Living and Dynamic
Recognizing False Dichotomies in Approaches to Theology
False dichotomies abound in our churches today. Considering the endless variety of personalities sitting in the pews, it is no surprise conflicts arise. For example: Many services have a slavish devotion to rituals, which overshadow genuine appreciation of God’s grace. There are those who believe in salvation by works and those who believe in salvation by faith. There are even dichotomies between love and hell (How can an all loving and merciful God send anyone to hell?)
It is challenging to avoid such tensions.
One such false dichotomy is that of Faith versus Reason. Kapic went into great detail of how the two are not mutually exclusive. In fact, “reason rightly works in the service of faith; and because of this, faithful theology does not despise rational reflection.” To use a common phrase, it is a two-way street.
I have personally encountered this situation many times in my Christian walk. Faith versus Reason seems to be a common “go-to” counterargument when witnessing to non-Christians in particular. Non-believers assume that to be Christian is to abandon Reason. They also assume that by choosing Faith, we are being narrow-minded. However, according to Kapic, quite the opposite is true. “Faith expands our horizon, whereas a rejection of faith closes down inquiry and possible knowledge.”
A common false dichotomy in contemporary worship is the dreaded word: change. There are members in every church who have a rigid loyalty to how the service was performed by their parents and their parents’ parents. There are also members who want to try something new even if it hasn’t been tested. On the one hand, if we stubbornly refuse to be flexible in our approach to worship then we run the risk of growing stale and stagnant. Conversely, if we defiantly forsake the “tried and true” practices of our predecessors, we run the risk of veering off course and missing the mark.
From Herman Bavink’s statement, “theological dogma is always a combination of two elements: divine authority and churchly confession,” Kapic concluded “we can value tradition without elevating it to the status of sacred writing.” I believe he would advise the church to never forget it’s corporate purpose: to be a “living and dynamic response to God’s Word,” in whatever situation. It would require one to be mindful of the past and mindful of the future for one to be considered “living and dynamic.”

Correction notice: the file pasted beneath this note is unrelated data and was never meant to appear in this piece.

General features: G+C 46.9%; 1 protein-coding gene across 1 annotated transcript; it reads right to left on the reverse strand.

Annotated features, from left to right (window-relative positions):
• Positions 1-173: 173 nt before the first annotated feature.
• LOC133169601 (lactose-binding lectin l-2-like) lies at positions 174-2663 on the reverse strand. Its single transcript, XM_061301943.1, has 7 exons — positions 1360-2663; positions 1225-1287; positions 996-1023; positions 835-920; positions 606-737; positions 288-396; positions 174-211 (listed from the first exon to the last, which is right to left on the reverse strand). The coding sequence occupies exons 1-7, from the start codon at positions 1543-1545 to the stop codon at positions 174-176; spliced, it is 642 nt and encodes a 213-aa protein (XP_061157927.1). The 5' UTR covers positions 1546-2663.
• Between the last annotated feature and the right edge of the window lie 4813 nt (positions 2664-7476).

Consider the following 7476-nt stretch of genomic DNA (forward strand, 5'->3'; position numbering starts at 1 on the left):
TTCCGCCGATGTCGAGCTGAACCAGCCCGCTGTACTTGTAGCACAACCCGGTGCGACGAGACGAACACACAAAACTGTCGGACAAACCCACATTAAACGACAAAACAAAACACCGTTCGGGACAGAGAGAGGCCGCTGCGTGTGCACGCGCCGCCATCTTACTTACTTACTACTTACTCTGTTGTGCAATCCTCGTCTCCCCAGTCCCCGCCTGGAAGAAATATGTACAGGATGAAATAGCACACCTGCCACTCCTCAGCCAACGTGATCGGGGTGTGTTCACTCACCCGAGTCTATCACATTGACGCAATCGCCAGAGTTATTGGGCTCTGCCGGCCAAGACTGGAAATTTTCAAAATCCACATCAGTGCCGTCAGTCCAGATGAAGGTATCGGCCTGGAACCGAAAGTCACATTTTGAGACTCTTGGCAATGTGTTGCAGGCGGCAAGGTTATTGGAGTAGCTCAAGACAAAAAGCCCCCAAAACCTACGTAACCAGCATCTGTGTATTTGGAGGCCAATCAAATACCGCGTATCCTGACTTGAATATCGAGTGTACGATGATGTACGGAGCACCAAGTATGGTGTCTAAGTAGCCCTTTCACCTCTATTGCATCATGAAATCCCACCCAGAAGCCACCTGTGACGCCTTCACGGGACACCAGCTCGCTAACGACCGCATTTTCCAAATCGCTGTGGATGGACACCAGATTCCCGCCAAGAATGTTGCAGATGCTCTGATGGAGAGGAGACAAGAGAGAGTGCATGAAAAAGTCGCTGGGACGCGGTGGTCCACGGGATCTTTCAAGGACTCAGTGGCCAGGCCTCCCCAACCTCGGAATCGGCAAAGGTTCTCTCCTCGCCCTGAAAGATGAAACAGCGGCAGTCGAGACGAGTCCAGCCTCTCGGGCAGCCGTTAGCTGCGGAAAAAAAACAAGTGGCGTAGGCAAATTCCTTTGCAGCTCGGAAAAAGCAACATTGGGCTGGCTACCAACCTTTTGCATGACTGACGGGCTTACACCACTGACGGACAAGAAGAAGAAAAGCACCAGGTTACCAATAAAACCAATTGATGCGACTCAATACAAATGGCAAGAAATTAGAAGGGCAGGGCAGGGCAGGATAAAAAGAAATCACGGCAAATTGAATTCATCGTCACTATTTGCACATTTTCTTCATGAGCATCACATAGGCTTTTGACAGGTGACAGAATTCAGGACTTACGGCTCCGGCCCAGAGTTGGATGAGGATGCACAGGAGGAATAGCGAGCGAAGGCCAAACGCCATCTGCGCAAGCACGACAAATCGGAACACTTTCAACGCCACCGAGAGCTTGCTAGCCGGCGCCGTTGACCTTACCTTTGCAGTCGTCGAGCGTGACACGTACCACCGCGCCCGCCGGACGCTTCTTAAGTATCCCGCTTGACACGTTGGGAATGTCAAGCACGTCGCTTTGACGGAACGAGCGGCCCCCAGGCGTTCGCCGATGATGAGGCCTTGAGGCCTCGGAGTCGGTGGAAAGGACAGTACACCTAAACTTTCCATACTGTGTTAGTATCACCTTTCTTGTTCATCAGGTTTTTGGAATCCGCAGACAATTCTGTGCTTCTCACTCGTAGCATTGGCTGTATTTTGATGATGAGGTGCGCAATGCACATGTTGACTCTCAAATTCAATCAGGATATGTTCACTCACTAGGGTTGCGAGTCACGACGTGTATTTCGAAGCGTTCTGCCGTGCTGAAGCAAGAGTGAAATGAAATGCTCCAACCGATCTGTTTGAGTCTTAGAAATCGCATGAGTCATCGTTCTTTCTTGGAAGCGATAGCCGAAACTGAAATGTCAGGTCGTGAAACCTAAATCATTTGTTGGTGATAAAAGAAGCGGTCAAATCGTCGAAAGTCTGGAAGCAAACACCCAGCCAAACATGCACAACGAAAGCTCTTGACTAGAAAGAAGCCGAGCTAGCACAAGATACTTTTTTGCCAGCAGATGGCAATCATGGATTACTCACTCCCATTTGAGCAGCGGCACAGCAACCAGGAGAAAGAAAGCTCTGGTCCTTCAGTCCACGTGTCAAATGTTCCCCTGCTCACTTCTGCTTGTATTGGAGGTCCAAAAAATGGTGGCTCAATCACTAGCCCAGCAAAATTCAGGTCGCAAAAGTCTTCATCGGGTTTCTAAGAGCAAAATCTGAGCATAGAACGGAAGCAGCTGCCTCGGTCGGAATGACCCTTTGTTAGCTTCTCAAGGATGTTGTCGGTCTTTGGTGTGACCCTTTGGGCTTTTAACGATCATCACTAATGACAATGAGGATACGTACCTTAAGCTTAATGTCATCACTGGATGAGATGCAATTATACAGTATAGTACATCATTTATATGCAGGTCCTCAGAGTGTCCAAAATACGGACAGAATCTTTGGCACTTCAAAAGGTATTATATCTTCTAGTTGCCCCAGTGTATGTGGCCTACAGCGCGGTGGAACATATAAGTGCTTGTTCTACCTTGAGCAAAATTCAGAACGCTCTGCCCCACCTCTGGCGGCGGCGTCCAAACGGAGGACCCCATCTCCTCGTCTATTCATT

An obvious solution to this common dilemma is another dreaded word of our times: compromise. If both sides acknowledged the validity and importance of the other, a mutual respect could be attained. For example, if the source of tension is contemporary praise music as opposed to traditional hymns in the service, then each camp could concede in allowing both. The practical application would be for each praise song, a hymn could be sung. Meeting in the middle, so to speak, a balance is reached.
I propose that conflicts are inevitable, why not embrace them? A policy of open dialogue is far more conducive to ministry than a policy of cold shoulders. In John 13:35 Jesus revealed how Christians would be recognized. “By this all men will know that you are My disciples, if you have love for another (NIV).” Recognizing and resolving false dichotomies is just one of a million ways that we can demonstrate love to our fellow Christians.
 Kelly M. Kapic. A Little Book for New Theologians (Downers Grove, IL: IVP Academic, 2012), 52.
 Ibid., 54.
 Ibid., 78.
Kapic, Kelly M. A Little Book for New Theologians. Downers Grove, IL: IVP Academic, 2012.
Submitted to Liberty University Baptist Theological Seminary in partial fulfillment of the requirements for the completion of the course SEMI 500.